"Early humans had discrete
intelligences for social activity,
knowledge of nature
technical knowhow. Creativity
occurred when these
overflowed into each other"
LANGUAGE, POETRY AND THE BRAIN:
ART AND MIND FESTIVAL
Theatre Royal Winchester
‘On the train into Winchester we pass a field of thistles. The sight is a trigger, making me think of the opening lines of a poem:
"Against the rubber tongues of cows and the hoeing hands of men/ Thistles spike the summer air." This is the beginning of Ted Hughes's Thistles, which associates those once outlawed weeds with northern rebellion against the civilising ethos of the Roman world. I used to know the rest by heart, but now I can remember only one more phrase, imprecisely: "the stain of a Viking underground". What might it be to recollect the poem line by line.
Would that be the neurological equivalent of writing it in the first place?
I'm on my way to hear an archaeologist, two neuroscientists and a violinist talk about music, language and the brain.
It promises "to illuminate poetic creation". Literally, at least, the illumination is rudimentary. We are shown in red the areas that fire when the brain performs simple activities such as reading a musical score, tasks that are passive rather than creative. Would more be required if I were to recover my image of the Viking?
Larry Parsons, one of the neuroscientists, points to "area 44", which recognises melodies and is responsible for improvisation. I spot a link with my own writing. When stuck, I find a formula of words, such as:
"There's more to life than...", then improvise, say, 12 ways to finish the sentence, quickly visiting different parts of my experience and knowledge.
This produces connections and sometimes induces a promiscuity of association that leads to the finished poem. It is what helps the mind to see Vikings in thistles.
This notion of promiscuity is supported by Steven Mithen's theory of "cognitive fluidity". Mithen, an "evolutionary" archaeologist, argues that early humans had discrete intelligences for social activity, knowledge of nature and technical knowhow. Creativity occurred when those overflowed into each other.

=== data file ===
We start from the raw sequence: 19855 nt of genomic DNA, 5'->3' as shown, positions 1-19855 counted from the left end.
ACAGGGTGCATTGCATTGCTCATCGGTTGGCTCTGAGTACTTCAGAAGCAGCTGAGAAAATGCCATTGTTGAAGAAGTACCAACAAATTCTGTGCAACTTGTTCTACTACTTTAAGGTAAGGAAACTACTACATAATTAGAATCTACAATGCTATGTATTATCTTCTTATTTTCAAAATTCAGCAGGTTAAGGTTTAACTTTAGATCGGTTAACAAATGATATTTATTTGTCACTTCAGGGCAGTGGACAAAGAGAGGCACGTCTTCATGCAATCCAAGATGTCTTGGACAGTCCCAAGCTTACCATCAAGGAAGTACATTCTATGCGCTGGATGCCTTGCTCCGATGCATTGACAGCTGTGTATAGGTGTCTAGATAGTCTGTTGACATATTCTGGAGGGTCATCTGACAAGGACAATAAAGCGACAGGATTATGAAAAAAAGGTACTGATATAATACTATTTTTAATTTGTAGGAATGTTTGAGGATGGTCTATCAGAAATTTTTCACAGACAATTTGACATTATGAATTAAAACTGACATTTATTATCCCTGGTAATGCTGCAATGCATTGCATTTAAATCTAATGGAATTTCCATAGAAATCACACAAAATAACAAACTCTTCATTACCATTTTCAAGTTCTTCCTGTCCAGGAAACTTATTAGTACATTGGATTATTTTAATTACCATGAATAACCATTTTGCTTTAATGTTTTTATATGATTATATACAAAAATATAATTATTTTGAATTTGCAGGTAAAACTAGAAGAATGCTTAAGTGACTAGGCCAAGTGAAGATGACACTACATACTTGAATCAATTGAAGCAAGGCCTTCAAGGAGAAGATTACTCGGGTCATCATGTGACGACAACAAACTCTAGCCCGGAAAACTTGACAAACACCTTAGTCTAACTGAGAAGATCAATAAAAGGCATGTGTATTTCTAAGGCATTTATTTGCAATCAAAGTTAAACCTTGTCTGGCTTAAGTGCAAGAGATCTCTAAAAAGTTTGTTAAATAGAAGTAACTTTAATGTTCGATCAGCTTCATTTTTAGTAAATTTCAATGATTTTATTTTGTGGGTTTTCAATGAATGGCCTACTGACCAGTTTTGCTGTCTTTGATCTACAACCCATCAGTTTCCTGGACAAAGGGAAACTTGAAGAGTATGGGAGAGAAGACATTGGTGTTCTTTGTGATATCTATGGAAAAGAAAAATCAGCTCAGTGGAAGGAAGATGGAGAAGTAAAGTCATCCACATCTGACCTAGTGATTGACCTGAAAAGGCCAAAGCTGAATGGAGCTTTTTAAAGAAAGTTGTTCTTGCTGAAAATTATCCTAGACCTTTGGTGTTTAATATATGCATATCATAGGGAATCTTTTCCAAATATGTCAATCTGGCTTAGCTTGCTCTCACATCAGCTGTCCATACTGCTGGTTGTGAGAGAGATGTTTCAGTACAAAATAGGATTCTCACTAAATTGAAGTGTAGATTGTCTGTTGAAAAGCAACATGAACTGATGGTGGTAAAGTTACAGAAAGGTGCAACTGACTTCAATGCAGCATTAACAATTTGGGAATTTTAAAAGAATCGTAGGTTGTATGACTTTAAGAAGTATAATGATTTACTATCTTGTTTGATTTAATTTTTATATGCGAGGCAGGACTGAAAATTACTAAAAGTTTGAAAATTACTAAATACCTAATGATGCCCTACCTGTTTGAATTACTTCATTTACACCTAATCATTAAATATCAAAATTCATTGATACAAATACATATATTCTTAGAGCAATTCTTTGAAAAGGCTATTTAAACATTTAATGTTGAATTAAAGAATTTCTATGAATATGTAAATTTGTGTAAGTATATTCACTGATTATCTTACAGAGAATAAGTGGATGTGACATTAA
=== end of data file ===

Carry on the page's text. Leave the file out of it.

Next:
All the speakers agree that music and language are related, a consensus I would not challenge. To demonstrate this, violinist Paul Robertson plays Bach. That is, he plays the note equivalents of the letters, a motif the composer used in the "Redemption" fugue. Then Robertson plays the bit that says "Bach is redeemed". Mithen suggests that we recollect our evolutionary history when making music. I detect a belief that gives passion to his work. He is not just seeking a plausible account for the existence of music and poetry - it is a gasp at the marvel of their emergence, that matter found expression, that the very stones should speak. We are now at the speculative edge of science.
I am not despondent. The origins of language are an old enigma. "The raw materials of utterance are drawn/ from deep inside the body," wrote the Latin poet Lucretius. Utterance seems a good word to encompass the noise we make, the forms of musical and vocal expression it takes.
Earlier that week, I held poetry workshops in Winchester prison. At the meeting, footage of the men reciting their poems is shown. These are not the flower of poetic creation, but they are often raw and moving. One Liverpudlian comes up with some 40 inventive, rhythmically sustained lines.
He ends "yeh yeh can't stop singin". The video freezes on his face. Behind his gleeful, almost ecstatic expression, a process both powerful and complex has occurred. What it is exactly may prove difficult to uncover.
Maurice Riordan is a poet. His most recent collection, Floods, is published by Faber, £7.99.